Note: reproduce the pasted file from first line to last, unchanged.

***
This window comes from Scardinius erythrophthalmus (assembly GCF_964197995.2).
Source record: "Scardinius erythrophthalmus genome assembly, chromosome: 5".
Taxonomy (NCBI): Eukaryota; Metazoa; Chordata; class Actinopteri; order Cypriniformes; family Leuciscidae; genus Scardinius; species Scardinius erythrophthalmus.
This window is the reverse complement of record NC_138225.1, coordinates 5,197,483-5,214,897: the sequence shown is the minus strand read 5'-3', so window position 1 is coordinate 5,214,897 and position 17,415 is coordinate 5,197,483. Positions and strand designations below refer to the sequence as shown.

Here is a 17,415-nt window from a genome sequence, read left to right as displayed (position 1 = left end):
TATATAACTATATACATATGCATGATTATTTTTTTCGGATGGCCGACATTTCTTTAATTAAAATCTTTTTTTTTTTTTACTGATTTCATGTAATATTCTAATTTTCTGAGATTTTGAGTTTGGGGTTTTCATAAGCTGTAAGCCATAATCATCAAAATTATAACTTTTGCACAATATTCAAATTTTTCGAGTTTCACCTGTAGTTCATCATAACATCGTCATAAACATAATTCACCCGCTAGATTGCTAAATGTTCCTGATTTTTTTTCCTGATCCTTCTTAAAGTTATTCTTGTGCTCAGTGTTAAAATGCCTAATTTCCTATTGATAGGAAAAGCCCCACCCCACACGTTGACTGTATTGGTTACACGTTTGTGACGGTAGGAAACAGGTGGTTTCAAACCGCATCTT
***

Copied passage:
This window comes from Scardinius erythrophthalmus (assembly GCF_964197995.2).
Source record: "Scardinius erythrophthalmus genome assembly, chromosome: 5".
Taxonomy (NCBI): Eukaryota; Metazoa; Chordata; class Actinopteri; order Cypriniformes; family Leuciscidae; genus Scardinius; species Scardinius erythrophthalmus.
This window is the reverse complement of record NC_138225.1, coordinates 5,197,483-5,214,897: the sequence shown is the minus strand read 5'-3', so window position 1 is coordinate 5,214,897 and position 17,415 is coordinate 5,197,483. Positions and strand designations below refer to the sequence as shown.

Here is a 17,415-nt window from a genome sequence, read left to right as displayed (position 1 = left end):
TATATAACTATATACATATGCATGATTATTTTTTTCGGATGGCCGACATTTCTTTAATTAAAATCTTTTTTTTTTTTTACTGATTTCATGTAATATTCTAATTTTCTGAGATTTTGAGTTTGGGGTTTTCATAAGCTGTAAGCCATAATCATCAAAATTATAACTTTTGCACAATATTCAAATTTTTCGAGTTTCACCTGTAGTTCATCATAACATCGTCATAAACATAATTCACCCGCTAGATTGCTAAATGTTCCTGATTTTTTTTCCTGATCCTTCTTAAAGTTATTCTTGTGCTCAGTGTTAAAATGCCTAATTTCCTATTGATAGGAAAAGCCCCACCCCACACGTTGACTGTATTGGTTACACGTTTGTGACGGTAGGAAACAGGTGGTTTCAAACCGCATCTT